Portland, Ore. (KOIN) — Perspective.
It’s been something the year 2020 has offered many of us as we’ve seen our social lives, our jobs, and in some cases, our family or our health threatened.
Portland Trail Blazers swingman Rodney Hood has also been forced to gain some, as 2020 dealt him blow after blow.
“When it comes to basketball and what I’m dealing with with my injury and all that, it comes second nature,” Hood said in his first preseason availability. “When it comes to life or death and loved ones leaving and having to be there for your family, not just emotionally but financially or physically.”
“It’s been tough, it’s been tough all the way around.”
2020 feels like so much more than the year in time it describes. For many, “2020” has become a lowering of expectation. Something bad happens? It’s expected because, “2020.” Another beloved celebrity passes away? “It’s 2020.”
Hood’s ‘2020’ began late in 2019. He tore his Achilles just over a month into the season, the tear threatening to rip away the starting spot and home he’d found in Portland after years of being the classic ‘journeyman’ in the NBA.
That tear, just the beginning, of things that would be torn away from Hood and his family in the last 12 months.
“It’s been a chain of events.”
“I lost my AAU coach to cancer earlier this year and then I lost my nephew to gun violence,” Hood shared in Wednesday’s media availability.
“[His nephew] got shot six times over something petty. He’s from Alabama, and that’s somebody I used to babysit when I was younger.”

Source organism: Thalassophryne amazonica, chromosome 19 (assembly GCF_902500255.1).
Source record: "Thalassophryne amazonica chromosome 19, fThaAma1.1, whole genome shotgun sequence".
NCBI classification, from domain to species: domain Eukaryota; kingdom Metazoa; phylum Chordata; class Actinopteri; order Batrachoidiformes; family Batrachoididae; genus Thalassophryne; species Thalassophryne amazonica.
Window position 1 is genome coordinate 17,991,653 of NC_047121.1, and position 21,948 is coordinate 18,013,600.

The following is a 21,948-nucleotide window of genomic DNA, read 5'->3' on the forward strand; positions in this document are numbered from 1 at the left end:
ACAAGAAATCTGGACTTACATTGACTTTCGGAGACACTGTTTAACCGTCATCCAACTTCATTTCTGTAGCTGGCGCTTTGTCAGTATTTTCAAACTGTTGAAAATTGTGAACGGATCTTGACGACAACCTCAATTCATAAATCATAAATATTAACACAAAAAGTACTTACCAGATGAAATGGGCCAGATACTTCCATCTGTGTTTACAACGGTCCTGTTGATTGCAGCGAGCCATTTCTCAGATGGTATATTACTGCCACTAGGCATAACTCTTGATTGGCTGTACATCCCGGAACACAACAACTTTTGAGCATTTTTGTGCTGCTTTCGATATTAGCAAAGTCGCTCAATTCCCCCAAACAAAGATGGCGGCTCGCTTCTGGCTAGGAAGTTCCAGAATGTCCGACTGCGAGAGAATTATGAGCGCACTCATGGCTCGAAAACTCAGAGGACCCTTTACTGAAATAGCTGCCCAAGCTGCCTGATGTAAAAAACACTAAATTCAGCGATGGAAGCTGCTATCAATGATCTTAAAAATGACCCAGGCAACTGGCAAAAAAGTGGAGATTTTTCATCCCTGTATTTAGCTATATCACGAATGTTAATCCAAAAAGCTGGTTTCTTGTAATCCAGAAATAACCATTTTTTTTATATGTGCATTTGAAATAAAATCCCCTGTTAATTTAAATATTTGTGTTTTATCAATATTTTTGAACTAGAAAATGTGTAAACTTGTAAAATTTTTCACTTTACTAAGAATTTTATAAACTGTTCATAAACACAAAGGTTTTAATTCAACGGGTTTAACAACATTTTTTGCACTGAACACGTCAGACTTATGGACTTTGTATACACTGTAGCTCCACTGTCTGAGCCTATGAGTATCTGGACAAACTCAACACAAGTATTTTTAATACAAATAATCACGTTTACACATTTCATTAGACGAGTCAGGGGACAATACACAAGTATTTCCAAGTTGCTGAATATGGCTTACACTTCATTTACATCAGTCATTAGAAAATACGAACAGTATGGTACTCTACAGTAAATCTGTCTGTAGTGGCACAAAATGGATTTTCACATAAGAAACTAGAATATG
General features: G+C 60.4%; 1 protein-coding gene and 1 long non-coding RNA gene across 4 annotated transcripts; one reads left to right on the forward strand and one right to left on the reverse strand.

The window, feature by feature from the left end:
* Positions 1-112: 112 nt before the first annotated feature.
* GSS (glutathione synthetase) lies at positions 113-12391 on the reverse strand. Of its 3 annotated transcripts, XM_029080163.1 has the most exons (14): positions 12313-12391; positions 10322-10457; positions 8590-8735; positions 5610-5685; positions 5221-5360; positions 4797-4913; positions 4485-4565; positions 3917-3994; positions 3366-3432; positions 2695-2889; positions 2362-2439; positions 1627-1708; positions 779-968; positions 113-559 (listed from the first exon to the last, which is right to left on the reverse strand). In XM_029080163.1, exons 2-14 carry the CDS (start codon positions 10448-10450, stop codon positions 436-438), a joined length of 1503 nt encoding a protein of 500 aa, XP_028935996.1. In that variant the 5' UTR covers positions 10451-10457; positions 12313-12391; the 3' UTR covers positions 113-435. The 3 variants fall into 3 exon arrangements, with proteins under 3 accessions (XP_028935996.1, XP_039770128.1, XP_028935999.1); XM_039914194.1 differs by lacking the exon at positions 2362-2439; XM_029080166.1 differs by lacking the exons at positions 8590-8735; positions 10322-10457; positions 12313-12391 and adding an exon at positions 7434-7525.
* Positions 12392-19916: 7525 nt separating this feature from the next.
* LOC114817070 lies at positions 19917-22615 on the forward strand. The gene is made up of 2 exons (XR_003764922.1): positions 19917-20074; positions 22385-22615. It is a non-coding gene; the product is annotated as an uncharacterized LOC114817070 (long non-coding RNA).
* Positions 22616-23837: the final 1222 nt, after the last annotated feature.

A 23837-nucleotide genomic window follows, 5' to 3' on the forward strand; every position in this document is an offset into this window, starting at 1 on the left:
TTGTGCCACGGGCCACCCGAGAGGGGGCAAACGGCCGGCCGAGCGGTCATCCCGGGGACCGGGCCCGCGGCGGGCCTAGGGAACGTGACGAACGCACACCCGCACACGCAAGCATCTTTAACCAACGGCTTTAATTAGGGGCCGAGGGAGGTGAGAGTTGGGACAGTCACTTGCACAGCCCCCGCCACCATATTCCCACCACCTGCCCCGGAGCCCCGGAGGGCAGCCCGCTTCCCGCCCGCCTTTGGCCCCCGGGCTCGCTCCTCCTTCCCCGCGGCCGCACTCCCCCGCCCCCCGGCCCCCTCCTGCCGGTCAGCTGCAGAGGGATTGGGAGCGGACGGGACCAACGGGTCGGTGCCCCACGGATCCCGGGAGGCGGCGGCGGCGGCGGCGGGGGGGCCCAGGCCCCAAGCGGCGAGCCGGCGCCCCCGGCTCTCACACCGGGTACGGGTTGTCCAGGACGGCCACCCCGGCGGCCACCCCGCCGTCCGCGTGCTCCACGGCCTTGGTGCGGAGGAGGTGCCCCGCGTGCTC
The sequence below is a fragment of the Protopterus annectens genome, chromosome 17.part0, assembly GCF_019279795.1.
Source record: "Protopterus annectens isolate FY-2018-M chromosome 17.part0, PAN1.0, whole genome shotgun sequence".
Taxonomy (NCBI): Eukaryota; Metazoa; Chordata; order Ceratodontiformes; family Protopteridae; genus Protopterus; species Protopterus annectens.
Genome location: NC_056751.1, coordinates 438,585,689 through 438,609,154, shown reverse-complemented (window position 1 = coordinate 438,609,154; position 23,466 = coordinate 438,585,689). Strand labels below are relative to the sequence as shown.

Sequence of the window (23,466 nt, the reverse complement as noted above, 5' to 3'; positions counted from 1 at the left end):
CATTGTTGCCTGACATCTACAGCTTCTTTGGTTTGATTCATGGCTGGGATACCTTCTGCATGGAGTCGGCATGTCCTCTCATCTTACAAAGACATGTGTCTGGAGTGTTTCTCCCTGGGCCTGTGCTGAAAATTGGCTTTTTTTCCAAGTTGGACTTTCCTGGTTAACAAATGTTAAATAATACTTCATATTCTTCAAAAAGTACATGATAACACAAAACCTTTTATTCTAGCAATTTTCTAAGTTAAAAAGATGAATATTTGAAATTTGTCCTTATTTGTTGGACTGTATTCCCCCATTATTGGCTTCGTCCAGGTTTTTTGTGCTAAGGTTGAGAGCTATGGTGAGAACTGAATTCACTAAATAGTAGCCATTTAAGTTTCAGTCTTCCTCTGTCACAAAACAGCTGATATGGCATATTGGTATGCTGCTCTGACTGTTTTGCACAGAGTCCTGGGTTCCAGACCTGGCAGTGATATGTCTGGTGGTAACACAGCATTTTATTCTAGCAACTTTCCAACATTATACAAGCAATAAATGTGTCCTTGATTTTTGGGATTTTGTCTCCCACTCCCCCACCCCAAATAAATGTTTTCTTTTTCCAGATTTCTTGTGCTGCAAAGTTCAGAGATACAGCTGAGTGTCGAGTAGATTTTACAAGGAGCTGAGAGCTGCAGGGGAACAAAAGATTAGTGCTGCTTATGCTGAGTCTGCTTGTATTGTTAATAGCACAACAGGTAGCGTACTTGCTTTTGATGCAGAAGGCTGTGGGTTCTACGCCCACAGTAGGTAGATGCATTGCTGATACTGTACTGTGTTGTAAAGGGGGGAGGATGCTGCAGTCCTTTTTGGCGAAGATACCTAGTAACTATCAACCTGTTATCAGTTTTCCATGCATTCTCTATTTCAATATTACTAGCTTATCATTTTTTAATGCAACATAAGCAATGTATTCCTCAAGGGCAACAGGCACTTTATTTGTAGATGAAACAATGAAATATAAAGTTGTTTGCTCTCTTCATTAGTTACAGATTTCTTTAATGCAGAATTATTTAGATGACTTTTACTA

His wife, Richa, also lost her father in the last month or so.
“It’s been extremely hard on us as a family, but in particular her.”
Hood’s wife was his rock to lean on in the recovery from his own injury. He and Richa would take long drives to the Moda Center, his Blazers’ home court, to just talk about the mental side of his recovery. Now, Hood says, it’s his time to be her rock.
“Back then it was my time for my wife to be there for me and now it’s time for me to be there for her.”
At 28 years old, Hood hasn’t been forced to face tragedies like he has in this year before.
“I’m not a guy that dealt with a lot of death in my life,” Hood said. “So when it hits you it hits hard and you question different things, but at the same time it put things in perspective.”
Perspective that basketball, and his arduous recovery process, as big as it can be, is not life and death.
“It’s been tough all the way around,” Hood said. “But it’s part of life, part of life is dying and you just got to pick up where you left off.”
Hood’s ability to absorb every blow and still come out feeling appreciative is a lesson he’s learned from another member of his support system. His grandfather, who is terminally ill.”
“He never complains,” Hood said. “He has a lot of reason to complain and he never complains. I talk to him on the phone and he’s never talking about how tough it is, he’s always just going about it and he’s worried about other people.”
It’s a model Hood is implementing as he deals with his own struggles.
“If he’s not complaining then I have no reason to complain either.”
Hood draws strength from knowing this season, as tough as it is, is a part of life.
“I’ve got to be strong for my family, and for my kids and for everybody and it’s tough,” Hood admits. “That doesn’t mean it’s not tough but you just got to keep pushing on, that’s life and understanding that gives me strength.”
It’s all part of the bigger lesson this past year, in the midst of so much pain, so much death, so much uncertainty. Every moment is precious.
“I’ve learned that there’s more to life than basketball, but also, you’ve just got to be appreciative of everything you’ve got.”
“I’m just appreciative. I think that’s the biggest thing that I take away from this process that I’ll always have with me.”
“Love while you can, be there for your family while you can and hopefully you live long and healthy but if not, you just enjoy the little moments.”